I usually do an extensive character chart for each of the main characters. I like to interview them. I include their strengths, flaws, wants, needs, goals, etc. I also include their physical description. This helps me keep each character "in character"
Love Inspired author Glynna Kaye (At Home In His Heart, available August 2011) offers her take on the situation:
I also have a 3-ring, slant-D binder (usually 1 1/2" to 2" wide) where I put hard copies of my proposal, story notes, calendars, etc., so I can take that along with me. I get tired of always being at a computer so on occasion take my binder along for a change of scenery when I need to think through story issues. I put clear, top-loading sheets in the binder where I can drop handwritten notes because I'm one of those writers inclined to grab ANYTHING to write on and don't want to lose those snippets of inspiration.
Each day after my writing session, I save the manuscript to a flash stick I carry with me so I know I have the latest & greatest secured! During the writing of my second book, I had major computer problems and couldn't get to my manuscript for weeks and weeks. So now I have a back-up Netbook and the trusty flash stick just in case!
Ruth Logan Herne, who has been accused of being bossy on occasion, writes:
But first I research. Study. Think about the area, the people, the problems, the geography, the quirks, the setting, and oh, did I mention people? I'm a visual learner but I have a great memory about story details, not about cooking dinner. Too mundane. So eventually all those tidbits of notes on the page make sense in my head. And then the only question is how to go from A = beginning to B = end. And that's governed by the circumstances and the characters personalities. Their personalities dictate so much of the story because they have to stay true to form. They wouldn't do it any other way, right????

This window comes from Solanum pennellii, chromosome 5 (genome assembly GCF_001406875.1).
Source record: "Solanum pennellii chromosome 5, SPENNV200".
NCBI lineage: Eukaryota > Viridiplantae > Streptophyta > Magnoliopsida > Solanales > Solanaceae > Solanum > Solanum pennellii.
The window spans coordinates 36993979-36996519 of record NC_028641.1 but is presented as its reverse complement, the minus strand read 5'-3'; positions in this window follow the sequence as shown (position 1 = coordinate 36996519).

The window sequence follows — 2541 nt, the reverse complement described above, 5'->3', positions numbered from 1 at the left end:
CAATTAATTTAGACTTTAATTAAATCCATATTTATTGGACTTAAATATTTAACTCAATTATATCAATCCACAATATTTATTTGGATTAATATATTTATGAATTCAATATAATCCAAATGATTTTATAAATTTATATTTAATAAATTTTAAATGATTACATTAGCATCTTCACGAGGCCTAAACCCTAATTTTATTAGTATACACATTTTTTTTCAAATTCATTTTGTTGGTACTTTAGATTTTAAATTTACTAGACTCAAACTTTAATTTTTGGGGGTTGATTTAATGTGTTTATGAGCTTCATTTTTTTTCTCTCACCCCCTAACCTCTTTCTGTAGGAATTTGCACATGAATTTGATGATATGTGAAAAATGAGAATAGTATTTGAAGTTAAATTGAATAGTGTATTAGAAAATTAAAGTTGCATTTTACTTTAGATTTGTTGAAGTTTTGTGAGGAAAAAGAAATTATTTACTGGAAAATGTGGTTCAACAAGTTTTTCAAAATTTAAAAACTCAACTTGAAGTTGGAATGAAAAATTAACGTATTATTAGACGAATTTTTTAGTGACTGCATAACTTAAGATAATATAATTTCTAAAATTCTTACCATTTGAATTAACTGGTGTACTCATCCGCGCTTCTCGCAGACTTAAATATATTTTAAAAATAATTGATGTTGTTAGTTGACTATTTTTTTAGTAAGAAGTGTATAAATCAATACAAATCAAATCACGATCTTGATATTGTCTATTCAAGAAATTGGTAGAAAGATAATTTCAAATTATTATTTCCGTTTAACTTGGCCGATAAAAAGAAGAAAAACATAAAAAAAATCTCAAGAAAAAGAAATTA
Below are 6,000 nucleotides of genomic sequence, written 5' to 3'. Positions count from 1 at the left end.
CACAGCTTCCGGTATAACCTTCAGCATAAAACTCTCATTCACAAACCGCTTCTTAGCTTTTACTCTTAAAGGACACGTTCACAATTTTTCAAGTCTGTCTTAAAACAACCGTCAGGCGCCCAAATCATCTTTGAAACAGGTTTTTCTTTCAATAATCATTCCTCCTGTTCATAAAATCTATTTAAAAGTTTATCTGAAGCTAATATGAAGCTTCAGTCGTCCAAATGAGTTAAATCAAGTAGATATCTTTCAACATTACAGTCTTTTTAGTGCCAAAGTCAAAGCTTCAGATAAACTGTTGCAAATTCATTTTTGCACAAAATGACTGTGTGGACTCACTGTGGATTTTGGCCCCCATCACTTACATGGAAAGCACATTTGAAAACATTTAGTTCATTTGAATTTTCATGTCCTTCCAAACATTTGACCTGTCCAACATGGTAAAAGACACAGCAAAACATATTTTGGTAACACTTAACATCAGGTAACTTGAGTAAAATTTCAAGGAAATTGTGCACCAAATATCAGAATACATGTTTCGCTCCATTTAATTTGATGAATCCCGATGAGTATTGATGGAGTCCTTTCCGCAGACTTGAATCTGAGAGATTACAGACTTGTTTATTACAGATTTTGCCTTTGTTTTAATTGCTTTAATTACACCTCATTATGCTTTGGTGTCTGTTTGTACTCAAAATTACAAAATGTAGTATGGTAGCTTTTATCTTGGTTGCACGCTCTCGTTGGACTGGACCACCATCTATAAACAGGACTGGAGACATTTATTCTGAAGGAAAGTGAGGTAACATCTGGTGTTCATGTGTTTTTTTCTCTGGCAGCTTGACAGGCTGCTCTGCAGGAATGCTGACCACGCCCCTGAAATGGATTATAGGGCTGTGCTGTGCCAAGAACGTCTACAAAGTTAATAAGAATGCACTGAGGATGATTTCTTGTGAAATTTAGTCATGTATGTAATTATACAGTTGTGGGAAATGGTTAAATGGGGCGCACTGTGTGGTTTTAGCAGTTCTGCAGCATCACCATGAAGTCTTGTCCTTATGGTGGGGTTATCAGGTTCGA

I refuse to use the word archtype because I don't know what that means. They're the way they are usually because I'm MAKING FUN OF SOMEONE. And that governs their action/reaction sequence. Very scientific.
Seekerville’s newest published author Pam Hillman--her Tyndale House debut novel, Stealing Jake available NOW as an original ebook--writes:
I use spreadsheets of course. Then I started using yWriter5 because YOU [Audra] (wasn't it you? [yep]) recommended it. yWriter5 did all the things I did with my simple spreadsheets, but so much more. I still haven't learned all the ins and outs of the program and NOW I learn that you're using a NEW, better program. lol But I plan to stick with yWriter5 for now, just to see how it goes.
The secret to organization of any kind is to DO IT NOW.
File the email now.
Make that call now.
Follow on the results of the call NOW.
Send yourself an email about the idea you just had.
File it in your folder as soon as it comes in your inbox.
Do not say, "I'll do that later." Do it now, file everything in the proper place, and go to the next item on your list.
There you have it, the “in-ys” and “out-ys” of keeping your writing organized.
What about you? Do you spread your life all over the room, floor, house? Is all your writing and research slotted away in the mega-drive of your computer? Are you a combo of both? Share with us and maybe we’ll all discover new ways to keep the creative juices mingling, LOL!